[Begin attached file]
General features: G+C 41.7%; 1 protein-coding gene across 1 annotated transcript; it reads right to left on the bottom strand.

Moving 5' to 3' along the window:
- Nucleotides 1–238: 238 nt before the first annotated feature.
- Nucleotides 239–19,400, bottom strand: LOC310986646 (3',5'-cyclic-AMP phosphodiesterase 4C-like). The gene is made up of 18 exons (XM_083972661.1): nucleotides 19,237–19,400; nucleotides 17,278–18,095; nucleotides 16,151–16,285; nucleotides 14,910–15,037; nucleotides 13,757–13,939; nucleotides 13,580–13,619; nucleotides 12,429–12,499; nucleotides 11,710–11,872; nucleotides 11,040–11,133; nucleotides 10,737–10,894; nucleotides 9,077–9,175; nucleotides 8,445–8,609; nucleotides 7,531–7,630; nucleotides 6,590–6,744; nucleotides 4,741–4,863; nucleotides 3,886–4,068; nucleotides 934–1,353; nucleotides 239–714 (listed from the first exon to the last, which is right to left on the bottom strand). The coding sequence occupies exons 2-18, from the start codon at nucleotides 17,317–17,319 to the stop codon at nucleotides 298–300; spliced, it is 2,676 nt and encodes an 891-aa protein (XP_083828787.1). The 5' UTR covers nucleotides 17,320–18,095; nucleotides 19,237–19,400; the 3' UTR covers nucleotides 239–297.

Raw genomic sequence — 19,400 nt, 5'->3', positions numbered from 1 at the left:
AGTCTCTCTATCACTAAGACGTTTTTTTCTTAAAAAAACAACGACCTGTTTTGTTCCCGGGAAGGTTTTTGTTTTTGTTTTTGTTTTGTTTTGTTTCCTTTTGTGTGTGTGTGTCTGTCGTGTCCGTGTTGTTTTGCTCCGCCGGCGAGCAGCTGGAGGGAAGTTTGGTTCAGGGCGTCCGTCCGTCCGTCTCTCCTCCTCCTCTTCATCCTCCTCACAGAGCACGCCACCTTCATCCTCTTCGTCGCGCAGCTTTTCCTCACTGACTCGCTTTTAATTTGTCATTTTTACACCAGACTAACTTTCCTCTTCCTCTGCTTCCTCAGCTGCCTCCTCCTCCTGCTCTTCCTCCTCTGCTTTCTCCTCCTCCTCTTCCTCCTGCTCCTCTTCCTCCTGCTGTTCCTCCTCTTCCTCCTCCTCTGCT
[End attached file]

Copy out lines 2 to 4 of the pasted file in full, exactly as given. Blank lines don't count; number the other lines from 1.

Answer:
Moving 5' to 3' along the window:
- Nucleotides 1–238: 238 nt before the first annotated feature.
- Nucleotides 239–19,400, bottom strand: LOC310986646 (3',5'-cyclic-AMP phosphodiesterase 4C-like). The gene is made up of 18 exons (XM_083972661.1): nucleotides 19,237–19,400; nucleotides 17,278–18,095; nucleotides 16,151–16,285; nucleotides 14,910–15,037; nucleotides 13,757–13,939; nucleotides 13,580–13,619; nucleotides 12,429–12,499; nucleotides 11,710–11,872; nucleotides 11,040–11,133; nucleotides 10,737–10,894; nucleotides 9,077–9,175; nucleotides 8,445–8,609; nucleotides 7,531–7,630; nucleotides 6,590–6,744; nucleotides 4,741–4,863; nucleotides 3,886–4,068; nucleotides 934–1,353; nucleotides 239–714 (listed from the first exon to the last, which is right to left on the bottom strand). The coding sequence occupies exons 2-18, from the start codon at nucleotides 17,317–17,319 to the stop codon at nucleotides 298–300; spliced, it is 2,676 nt and encodes an 891-aa protein (XP_083828787.1). The 5' UTR covers nucleotides 17,320–18,095; nucleotides 19,237–19,400; the 3' UTR covers nucleotides 239–297.